One of the best things you can be as an indie band in Japan right now is an instrumental postrock or math rock band, preferably with complicated drumming, highly technical guitars and a strong jazz influence. Groups like Toe, Lite, Mouse on the Keys are pretty much the only type of band that can cross over from the underground scene into playing the big summer festivals like Fuji Rock.
Which brings us to Fukuoka four-piece Macmanaman. They made their debut appearance at Fuji Rock on the “Rookie A Go-Go” new bands stage in the summer of 2012, just in time for the release of Drugorbaseball, and in many ways they are an ideal band to step up to the next level. They have all the elements in place: technical, atmospheric guitars, astonishingly tight rhythm section, and songs formed into sprawling, expansive soundscapes that on this album range from the ten-minute Michael to the near sixteen minute Ase Ken.
And yet one suspects that they might not do it because not to put too fine a point on it, they’re just a bit too good. There’s a rawness and a fierce, often destructive punk energy to their music and their performances that flips a snotty bird at the more slick, sophisticated polish that seems to be a prerequisite for bands like this to succeed, which is perhaps inevitable given that drummer Setoguchi moonlights for hardcore noiseniks Snarekills. And despite the undoubted technical prowess of all members (and despite the fact that the production on this record inevitably misses some of the immensity of their live performances), it’s Setoguchi’s wild, flailing, intense drumming that drives everything on this album. You can practically smell the sweat and the alcohol by the end of the violent, hedonistic fifteen-minute freakout of Guruguru Chop Guruguru, and it leaves you exhausted.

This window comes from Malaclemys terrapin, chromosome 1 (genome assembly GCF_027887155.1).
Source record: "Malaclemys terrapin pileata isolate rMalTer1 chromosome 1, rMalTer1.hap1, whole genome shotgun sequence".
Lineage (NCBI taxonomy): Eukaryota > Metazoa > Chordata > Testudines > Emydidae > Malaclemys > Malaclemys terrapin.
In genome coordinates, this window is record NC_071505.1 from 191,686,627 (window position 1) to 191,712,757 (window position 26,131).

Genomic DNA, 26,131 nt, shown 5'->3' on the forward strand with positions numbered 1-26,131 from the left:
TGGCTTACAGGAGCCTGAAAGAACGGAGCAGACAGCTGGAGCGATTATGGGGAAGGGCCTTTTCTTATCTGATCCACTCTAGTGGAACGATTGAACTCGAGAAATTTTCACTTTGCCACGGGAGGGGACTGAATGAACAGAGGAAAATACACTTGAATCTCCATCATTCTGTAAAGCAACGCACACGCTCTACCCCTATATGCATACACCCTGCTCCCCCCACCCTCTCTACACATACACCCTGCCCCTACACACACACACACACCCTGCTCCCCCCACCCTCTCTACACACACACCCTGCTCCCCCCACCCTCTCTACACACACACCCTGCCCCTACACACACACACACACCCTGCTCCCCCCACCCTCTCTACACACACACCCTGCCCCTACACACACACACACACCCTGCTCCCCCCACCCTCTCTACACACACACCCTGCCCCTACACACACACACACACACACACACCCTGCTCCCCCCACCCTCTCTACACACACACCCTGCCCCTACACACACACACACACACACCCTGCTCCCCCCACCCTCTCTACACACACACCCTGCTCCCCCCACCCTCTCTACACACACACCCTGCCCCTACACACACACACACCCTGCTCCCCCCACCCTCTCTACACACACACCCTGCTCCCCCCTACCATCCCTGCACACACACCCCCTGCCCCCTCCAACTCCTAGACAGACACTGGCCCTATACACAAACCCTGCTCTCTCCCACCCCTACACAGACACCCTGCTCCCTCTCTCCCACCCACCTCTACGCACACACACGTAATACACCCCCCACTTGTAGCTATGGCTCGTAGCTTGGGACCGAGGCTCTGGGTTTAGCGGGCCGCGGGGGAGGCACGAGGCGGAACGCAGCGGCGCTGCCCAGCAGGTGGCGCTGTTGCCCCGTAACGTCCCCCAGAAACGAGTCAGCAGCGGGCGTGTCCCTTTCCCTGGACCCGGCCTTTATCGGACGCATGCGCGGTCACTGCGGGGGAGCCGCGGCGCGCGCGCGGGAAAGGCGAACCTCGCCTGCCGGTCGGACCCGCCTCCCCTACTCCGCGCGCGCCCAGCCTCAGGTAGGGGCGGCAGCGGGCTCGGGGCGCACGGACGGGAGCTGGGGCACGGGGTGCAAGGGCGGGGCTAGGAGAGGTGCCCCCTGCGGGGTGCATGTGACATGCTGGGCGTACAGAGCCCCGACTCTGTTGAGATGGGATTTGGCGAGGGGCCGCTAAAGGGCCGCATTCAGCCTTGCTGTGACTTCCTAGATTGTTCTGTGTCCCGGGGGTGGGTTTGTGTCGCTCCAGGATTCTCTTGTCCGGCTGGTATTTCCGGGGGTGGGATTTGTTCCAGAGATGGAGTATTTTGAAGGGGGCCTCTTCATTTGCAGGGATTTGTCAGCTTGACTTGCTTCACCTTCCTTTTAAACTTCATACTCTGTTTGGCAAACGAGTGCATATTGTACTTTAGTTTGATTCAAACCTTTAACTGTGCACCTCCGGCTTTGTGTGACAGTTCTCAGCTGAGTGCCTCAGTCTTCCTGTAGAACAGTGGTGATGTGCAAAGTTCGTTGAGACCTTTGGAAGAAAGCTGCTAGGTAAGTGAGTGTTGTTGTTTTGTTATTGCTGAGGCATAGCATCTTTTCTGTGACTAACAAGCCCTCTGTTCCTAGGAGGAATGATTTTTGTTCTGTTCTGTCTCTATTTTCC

And like Natsumen (of whom Macmanaman are obviously big fans), they do all this without ever seeming to miss a beat, the energy and raw power flooding out of the speakers unrepressed, unpolished and rarely letting up, while at the same time keeping the most complicated rhythms seemingly metronomically precise. They may come across as too much of a garage band to ever be allowed into the more refined and rarified world of fringe-mainstream rock respectability, but Macmanaman should at least carve a niche for themselves among those looking for technical thrills you can get drunk to.
(Full disclosure: A live take of the song Michael also appeared on my own label Call And Response Records’ 2012 “Dancing After 1AM” compilation album.)